The number of people killed in an attack on a village in central Mali has been revised to 35, down from nearly 100, officials have said.
Monday’s attack happened in Sobame Da, inhabited by the Dogon ethnic group, in the Mopti region.
Officials initially said 95 people had been found dead, many with their bodies burned.
Now the government says that initial figure corresponded to the combined number of dead and disappeared.
There have been numerous attacks in Mali in recent months, some by jihadist groups, others between Dogon hunters and semi-nomadic Fulani herders.
Among the 35 who died were 24 children, the government said. Six people have been taken in for questioning, officials said.
Following the attack the justice minister announced an investigation and the UN peacekeeping mission in the country deployed a special human rights fact-finding mission to assist authorities.
A local official from near where the attack happened said he believed it was Fulanis who descended on the Dogon village in a possible reprisal attack.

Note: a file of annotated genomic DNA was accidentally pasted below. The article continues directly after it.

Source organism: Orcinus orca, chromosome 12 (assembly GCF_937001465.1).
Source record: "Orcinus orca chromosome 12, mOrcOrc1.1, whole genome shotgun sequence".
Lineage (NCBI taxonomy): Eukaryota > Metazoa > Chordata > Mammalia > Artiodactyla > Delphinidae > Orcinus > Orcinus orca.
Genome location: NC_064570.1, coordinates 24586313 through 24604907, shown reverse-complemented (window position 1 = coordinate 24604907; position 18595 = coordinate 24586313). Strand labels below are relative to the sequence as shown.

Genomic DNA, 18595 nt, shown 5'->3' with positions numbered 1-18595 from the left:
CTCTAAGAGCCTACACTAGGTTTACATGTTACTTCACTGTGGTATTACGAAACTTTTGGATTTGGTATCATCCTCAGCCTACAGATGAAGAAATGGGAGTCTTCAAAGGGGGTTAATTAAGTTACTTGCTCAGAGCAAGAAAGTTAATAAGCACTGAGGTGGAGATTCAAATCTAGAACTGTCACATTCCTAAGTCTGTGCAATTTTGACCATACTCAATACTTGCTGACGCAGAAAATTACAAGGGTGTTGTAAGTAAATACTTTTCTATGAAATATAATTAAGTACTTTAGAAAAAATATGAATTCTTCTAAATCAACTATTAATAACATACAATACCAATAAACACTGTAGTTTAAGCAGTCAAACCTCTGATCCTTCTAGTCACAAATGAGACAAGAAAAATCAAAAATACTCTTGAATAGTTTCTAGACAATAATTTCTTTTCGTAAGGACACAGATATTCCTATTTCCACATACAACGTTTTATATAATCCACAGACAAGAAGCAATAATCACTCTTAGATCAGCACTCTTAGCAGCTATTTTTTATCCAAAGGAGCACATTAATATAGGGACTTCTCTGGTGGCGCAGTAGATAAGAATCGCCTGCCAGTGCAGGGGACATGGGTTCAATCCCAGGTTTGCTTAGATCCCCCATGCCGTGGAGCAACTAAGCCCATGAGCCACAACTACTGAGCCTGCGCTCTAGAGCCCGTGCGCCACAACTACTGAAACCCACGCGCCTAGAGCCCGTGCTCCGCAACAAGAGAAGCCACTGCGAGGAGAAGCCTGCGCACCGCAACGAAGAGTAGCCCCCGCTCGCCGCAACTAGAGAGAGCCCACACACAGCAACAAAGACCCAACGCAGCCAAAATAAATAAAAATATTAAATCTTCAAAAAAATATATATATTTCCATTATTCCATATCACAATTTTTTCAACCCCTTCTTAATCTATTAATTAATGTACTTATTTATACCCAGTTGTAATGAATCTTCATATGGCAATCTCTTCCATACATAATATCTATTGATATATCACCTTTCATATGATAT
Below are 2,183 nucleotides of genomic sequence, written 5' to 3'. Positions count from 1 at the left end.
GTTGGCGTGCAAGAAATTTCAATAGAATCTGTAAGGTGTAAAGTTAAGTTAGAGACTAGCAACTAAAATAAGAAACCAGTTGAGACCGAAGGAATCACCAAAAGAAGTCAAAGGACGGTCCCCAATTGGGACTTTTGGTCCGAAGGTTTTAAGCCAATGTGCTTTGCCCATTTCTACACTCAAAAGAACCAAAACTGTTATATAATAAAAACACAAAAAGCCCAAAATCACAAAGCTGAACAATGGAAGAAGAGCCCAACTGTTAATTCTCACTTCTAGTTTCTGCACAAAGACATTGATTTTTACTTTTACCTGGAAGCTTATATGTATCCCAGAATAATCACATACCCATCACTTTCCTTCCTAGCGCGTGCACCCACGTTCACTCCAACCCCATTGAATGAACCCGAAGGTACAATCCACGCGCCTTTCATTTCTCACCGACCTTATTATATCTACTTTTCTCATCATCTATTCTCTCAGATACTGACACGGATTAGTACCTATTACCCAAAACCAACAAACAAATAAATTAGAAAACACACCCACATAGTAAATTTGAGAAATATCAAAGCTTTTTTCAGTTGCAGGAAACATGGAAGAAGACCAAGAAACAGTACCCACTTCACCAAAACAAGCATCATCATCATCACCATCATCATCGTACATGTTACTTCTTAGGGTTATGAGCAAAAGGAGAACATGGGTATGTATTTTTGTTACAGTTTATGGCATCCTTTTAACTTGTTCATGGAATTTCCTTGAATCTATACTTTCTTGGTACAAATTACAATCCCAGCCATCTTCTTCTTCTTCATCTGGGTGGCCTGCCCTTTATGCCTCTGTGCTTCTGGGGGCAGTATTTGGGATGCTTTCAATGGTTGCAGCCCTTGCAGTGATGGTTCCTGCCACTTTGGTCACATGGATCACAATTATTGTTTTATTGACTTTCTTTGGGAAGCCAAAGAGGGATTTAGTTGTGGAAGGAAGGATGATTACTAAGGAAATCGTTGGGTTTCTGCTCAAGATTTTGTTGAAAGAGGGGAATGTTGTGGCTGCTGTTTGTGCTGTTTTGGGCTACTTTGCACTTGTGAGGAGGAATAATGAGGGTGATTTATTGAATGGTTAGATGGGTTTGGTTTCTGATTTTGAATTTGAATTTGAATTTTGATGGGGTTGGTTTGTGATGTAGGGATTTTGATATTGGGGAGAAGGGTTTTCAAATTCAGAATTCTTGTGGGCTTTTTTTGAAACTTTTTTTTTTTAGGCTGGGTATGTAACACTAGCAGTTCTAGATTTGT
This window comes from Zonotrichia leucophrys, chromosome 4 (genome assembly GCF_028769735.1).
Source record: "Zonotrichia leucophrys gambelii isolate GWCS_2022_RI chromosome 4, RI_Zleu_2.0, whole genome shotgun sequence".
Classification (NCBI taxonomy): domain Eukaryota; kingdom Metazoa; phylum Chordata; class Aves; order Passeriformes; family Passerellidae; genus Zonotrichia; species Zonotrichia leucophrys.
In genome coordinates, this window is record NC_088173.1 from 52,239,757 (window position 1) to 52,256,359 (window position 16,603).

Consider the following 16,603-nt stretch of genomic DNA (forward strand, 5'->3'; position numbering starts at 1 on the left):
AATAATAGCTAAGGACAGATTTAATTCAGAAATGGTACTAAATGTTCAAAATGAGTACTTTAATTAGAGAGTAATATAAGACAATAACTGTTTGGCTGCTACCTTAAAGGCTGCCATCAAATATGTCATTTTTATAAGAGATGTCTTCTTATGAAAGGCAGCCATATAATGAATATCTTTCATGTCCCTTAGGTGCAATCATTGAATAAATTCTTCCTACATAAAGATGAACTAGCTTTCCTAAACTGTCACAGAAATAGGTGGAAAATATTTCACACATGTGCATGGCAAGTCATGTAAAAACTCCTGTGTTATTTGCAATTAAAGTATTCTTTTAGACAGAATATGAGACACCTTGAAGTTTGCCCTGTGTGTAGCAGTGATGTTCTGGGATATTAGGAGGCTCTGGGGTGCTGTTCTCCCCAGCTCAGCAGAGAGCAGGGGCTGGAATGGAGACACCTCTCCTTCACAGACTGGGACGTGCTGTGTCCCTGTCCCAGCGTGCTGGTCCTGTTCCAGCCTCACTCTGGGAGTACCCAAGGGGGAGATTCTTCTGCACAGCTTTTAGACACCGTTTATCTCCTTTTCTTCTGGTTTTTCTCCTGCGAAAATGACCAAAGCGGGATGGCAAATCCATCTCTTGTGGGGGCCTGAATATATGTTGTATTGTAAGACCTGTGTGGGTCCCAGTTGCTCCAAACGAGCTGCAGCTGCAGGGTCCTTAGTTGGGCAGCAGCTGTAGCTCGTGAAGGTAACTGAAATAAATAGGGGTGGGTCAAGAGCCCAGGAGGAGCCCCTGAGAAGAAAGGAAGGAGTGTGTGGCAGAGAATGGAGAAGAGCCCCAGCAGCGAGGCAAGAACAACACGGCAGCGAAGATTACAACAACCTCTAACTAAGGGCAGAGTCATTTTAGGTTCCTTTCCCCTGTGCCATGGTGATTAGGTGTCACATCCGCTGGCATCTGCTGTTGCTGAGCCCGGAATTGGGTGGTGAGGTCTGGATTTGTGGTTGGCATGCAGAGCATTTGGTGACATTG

For now, the government has described the perpetrators as suspected terrorists.
What is the Dogon-Fulani conflict?
The Dogon people have lived in central Mali for centuries and follow a largely traditional way of life as settled farmers.
Many Fulani, on the other hand, are semi-nomadic herders who move across large distances in West Africa.
Friction between farmers and the roaming herders over resources is long-standing – but clashes between them have increased since a militant Islamist uprising in northern Mali in 2012.
Both sides accuse the other of carrying out attacks amid the unrest.
The Fulani, a largely Muslim ethnic group, have been accused of having links with the Islamists. For their part, the Fulani accuse a Dogon self-defence association, Dan Na Ambassagou, of attacks on them. BBC News